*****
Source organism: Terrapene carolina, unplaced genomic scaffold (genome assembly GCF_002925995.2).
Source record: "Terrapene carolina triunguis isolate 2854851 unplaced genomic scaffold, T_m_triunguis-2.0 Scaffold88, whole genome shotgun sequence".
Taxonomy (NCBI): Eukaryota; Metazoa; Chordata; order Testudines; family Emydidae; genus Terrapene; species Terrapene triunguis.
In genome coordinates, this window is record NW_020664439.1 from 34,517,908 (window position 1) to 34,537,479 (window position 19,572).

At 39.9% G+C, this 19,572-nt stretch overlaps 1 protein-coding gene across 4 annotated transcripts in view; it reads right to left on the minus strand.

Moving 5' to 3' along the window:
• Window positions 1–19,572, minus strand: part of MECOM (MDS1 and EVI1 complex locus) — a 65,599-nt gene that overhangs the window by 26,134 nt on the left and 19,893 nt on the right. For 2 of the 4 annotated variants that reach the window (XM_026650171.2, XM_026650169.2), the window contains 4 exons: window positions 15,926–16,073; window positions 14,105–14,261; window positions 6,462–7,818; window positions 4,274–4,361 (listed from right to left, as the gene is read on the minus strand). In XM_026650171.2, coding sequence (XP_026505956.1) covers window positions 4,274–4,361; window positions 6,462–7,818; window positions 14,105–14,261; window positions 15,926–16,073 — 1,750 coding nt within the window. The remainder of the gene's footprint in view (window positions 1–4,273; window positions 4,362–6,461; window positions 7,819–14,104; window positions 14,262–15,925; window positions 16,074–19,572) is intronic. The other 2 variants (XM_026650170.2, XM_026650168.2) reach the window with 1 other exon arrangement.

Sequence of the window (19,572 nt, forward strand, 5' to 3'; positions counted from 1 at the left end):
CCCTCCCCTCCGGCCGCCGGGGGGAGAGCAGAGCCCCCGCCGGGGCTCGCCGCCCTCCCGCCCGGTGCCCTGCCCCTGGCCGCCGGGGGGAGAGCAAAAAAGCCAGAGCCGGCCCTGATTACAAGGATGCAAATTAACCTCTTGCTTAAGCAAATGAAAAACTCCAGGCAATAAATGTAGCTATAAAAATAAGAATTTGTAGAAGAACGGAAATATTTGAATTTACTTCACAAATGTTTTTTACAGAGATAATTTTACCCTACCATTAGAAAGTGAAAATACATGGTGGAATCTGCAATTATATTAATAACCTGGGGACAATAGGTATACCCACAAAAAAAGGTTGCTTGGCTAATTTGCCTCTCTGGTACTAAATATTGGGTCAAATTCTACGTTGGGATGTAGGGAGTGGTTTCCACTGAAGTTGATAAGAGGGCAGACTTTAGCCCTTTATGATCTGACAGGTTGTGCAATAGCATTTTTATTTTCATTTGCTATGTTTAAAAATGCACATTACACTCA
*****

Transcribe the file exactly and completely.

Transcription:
Source organism: Terrapene carolina, unplaced genomic scaffold (genome assembly GCF_002925995.2).
Source record: "Terrapene carolina triunguis isolate 2854851 unplaced genomic scaffold, T_m_triunguis-2.0 Scaffold88, whole genome shotgun sequence".
Taxonomy (NCBI): Eukaryota; Metazoa; Chordata; order Testudines; family Emydidae; genus Terrapene; species Terrapene triunguis.
In genome coordinates, this window is record NW_020664439.1 from 34,517,908 (window position 1) to 34,537,479 (window position 19,572).

At 39.9% G+C, this 19,572-nt stretch overlaps 1 protein-coding gene across 4 annotated transcripts in view; it reads right to left on the minus strand.

Moving 5' to 3' along the window:
• Window positions 1–19,572, minus strand: part of MECOM (MDS1 and EVI1 complex locus) — a 65,599-nt gene that overhangs the window by 26,134 nt on the left and 19,893 nt on the right. For 2 of the 4 annotated variants that reach the window (XM_026650171.2, XM_026650169.2), the window contains 4 exons: window positions 15,926–16,073; window positions 14,105–14,261; window positions 6,462–7,818; window positions 4,274–4,361 (listed from right to left, as the gene is read on the minus strand). In XM_026650171.2, coding sequence (XP_026505956.1) covers window positions 4,274–4,361; window positions 6,462–7,818; window positions 14,105–14,261; window positions 15,926–16,073 — 1,750 coding nt within the window. The remainder of the gene's footprint in view (window positions 1–4,273; window positions 4,362–6,461; window positions 7,819–14,104; window positions 14,262–15,925; window positions 16,074–19,572) is intronic. The other 2 variants (XM_026650170.2, XM_026650168.2) reach the window with 1 other exon arrangement.

Sequence of the window (19,572 nt, forward strand, 5' to 3'; positions counted from 1 at the left end):
CCCTCCCCTCCGGCCGCCGGGGGGAGAGCAGAGCCCCCGCCGGGGCTCGCCGCCCTCCCGCCCGGTGCCCTGCCCCTGGCCGCCGGGGGGAGAGCAAAAAAGCCAGAGCCGGCCCTGATTACAAGGATGCAAATTAACCTCTTGCTTAAGCAAATGAAAAACTCCAGGCAATAAATGTAGCTATAAAAATAAGAATTTGTAGAAGAACGGAAATATTTGAATTTACTTCACAAATGTTTTTTACAGAGATAATTTTACCCTACCATTAGAAAGTGAAAATACATGGTGGAATCTGCAATTATATTAATAACCTGGGGACAATAGGTATACCCACAAAAAAAGGTTGCTTGGCTAATTTGCCTCTCTGGTACTAAATATTGGGTCAAATTCTACGTTGGGATGTAGGGAGTGGTTTCCACTGAAGTTGATAAGAGGGCAGACTTTAGCCCTTTATGATCTGACAGGTTGTGCAATAGCATTTTTATTTTCATTTGCTATGTTTAAAAATGCACATTACACTCA